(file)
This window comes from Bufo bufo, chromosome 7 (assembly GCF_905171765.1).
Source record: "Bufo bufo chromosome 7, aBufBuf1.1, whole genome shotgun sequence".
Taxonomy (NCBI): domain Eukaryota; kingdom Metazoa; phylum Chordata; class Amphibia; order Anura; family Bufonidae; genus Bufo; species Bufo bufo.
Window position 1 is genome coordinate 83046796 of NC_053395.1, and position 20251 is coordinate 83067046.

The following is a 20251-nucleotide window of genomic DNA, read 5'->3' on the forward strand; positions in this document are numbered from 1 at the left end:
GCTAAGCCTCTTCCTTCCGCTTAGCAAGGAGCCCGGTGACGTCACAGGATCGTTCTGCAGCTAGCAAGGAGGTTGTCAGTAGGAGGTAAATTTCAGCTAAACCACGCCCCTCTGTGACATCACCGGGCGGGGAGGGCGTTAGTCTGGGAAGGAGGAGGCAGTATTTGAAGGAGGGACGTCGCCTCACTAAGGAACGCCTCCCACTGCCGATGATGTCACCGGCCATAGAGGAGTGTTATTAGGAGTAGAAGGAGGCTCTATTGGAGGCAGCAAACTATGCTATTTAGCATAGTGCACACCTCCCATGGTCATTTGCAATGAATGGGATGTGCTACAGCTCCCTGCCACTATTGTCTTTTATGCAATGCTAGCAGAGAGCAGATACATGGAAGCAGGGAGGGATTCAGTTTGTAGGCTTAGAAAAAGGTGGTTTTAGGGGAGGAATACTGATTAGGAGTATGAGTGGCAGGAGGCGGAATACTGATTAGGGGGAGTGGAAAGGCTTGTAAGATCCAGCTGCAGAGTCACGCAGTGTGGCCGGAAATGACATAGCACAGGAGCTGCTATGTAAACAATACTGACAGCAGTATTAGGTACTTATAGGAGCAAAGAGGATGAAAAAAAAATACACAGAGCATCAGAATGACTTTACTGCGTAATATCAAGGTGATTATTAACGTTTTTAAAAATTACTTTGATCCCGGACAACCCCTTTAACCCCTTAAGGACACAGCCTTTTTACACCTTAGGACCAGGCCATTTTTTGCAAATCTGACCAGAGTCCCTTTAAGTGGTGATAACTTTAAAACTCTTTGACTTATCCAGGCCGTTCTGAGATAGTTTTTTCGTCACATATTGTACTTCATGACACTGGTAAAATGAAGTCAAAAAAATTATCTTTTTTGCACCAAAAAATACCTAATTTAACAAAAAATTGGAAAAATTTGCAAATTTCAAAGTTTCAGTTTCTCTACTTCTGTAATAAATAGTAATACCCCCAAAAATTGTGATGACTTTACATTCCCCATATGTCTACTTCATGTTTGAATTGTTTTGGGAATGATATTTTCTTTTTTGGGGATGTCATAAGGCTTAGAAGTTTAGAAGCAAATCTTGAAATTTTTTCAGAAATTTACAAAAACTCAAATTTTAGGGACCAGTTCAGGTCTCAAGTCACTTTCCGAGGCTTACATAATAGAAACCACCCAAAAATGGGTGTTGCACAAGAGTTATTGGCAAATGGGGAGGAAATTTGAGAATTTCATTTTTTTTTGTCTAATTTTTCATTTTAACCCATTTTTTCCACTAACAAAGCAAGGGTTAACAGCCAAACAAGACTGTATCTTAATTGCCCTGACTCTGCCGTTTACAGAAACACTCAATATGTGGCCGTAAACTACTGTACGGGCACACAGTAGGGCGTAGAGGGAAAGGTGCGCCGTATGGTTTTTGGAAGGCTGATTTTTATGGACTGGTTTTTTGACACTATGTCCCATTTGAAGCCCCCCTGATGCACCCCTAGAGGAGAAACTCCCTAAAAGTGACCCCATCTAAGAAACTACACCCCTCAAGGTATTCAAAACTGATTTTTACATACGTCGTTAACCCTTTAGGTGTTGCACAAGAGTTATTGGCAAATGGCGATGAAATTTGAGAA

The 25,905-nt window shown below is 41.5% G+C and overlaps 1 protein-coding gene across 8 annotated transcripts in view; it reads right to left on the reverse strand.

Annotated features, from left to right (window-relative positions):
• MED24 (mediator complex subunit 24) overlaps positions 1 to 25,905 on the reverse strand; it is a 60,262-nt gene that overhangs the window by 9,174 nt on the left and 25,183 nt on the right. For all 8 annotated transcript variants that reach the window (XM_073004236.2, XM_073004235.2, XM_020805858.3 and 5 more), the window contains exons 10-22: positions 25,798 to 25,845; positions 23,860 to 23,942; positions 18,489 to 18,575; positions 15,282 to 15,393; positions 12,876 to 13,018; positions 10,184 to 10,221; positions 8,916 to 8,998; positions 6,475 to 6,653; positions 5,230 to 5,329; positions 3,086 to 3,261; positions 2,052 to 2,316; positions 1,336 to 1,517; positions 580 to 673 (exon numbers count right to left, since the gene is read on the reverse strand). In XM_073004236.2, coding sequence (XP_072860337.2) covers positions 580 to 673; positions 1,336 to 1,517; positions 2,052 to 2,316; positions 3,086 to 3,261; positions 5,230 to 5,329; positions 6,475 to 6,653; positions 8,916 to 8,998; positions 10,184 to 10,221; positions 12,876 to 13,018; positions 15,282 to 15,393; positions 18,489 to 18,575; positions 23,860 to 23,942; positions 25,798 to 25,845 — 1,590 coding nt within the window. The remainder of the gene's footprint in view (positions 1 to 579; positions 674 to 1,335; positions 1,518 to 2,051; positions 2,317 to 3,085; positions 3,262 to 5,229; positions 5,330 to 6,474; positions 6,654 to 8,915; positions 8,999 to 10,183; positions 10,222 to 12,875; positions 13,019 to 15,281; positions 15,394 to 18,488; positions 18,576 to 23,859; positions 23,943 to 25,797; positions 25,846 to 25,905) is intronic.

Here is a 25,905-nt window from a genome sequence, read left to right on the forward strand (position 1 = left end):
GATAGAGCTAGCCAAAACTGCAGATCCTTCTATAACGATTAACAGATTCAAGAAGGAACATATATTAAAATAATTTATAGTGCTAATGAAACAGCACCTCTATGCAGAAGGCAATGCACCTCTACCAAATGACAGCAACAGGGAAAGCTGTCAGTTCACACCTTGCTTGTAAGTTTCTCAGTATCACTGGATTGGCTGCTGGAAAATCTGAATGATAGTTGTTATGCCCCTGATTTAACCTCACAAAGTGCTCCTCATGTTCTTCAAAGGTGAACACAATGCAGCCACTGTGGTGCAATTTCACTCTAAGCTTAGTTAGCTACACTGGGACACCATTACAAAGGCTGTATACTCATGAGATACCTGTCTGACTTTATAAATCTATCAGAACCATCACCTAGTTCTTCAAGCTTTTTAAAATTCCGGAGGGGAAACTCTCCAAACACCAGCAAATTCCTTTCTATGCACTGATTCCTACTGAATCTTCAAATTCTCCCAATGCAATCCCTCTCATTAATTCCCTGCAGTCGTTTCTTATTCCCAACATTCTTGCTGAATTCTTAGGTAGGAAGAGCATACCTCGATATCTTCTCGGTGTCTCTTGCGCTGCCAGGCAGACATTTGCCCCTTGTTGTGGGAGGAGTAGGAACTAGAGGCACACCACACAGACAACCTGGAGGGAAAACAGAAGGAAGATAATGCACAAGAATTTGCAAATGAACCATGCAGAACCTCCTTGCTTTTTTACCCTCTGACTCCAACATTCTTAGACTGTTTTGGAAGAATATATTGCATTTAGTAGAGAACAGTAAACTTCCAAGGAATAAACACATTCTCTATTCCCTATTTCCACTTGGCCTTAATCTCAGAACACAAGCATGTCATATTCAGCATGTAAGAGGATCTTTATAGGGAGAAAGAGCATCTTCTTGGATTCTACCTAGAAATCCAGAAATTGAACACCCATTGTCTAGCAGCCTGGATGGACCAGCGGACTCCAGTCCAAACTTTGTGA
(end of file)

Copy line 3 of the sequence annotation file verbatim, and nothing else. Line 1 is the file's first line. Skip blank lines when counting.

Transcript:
Taxonomy (NCBI): domain Eukaryota; kingdom Metazoa; phylum Chordata; class Amphibia; order Anura; family Bufonidae; genus Bufo; species Bufo bufo.